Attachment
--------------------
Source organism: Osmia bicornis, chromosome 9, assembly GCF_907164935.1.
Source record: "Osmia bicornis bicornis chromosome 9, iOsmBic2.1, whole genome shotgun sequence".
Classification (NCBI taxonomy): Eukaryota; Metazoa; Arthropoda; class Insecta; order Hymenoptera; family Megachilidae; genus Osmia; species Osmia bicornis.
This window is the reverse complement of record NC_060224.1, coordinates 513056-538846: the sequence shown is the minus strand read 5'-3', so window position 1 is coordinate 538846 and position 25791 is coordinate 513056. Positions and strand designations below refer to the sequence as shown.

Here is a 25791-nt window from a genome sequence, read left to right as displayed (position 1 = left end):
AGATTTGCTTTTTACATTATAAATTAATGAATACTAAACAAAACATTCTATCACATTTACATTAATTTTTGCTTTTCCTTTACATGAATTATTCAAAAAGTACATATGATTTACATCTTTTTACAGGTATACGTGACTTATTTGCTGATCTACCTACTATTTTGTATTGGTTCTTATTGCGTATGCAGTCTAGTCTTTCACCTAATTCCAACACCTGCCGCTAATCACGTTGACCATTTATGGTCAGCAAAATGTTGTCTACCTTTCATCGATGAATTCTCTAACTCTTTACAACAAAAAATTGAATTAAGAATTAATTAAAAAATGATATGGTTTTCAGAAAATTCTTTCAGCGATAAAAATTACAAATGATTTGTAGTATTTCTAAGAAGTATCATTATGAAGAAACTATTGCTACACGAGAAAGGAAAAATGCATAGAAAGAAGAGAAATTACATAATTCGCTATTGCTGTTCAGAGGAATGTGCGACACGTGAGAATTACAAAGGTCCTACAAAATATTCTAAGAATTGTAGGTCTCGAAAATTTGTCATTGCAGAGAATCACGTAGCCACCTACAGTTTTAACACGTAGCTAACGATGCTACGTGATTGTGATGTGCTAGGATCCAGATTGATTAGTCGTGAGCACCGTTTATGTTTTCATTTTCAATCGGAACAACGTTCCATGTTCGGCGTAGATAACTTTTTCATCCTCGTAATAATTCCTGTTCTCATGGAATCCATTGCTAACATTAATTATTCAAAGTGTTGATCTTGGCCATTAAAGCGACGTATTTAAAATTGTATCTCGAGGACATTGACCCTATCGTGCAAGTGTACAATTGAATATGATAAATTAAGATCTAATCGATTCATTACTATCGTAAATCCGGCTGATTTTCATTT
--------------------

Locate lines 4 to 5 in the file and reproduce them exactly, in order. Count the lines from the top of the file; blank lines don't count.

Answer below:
This window is the reverse complement of record NC_060224.1, coordinates 513056-538846: the sequence shown is the minus strand read 5'-3', so window position 1 is coordinate 538846 and position 25791 is coordinate 513056. Positions and strand designations below refer to the sequence as shown.

Here is a 25791-nt window from a genome sequence, read left to right as displayed (position 1 = left end):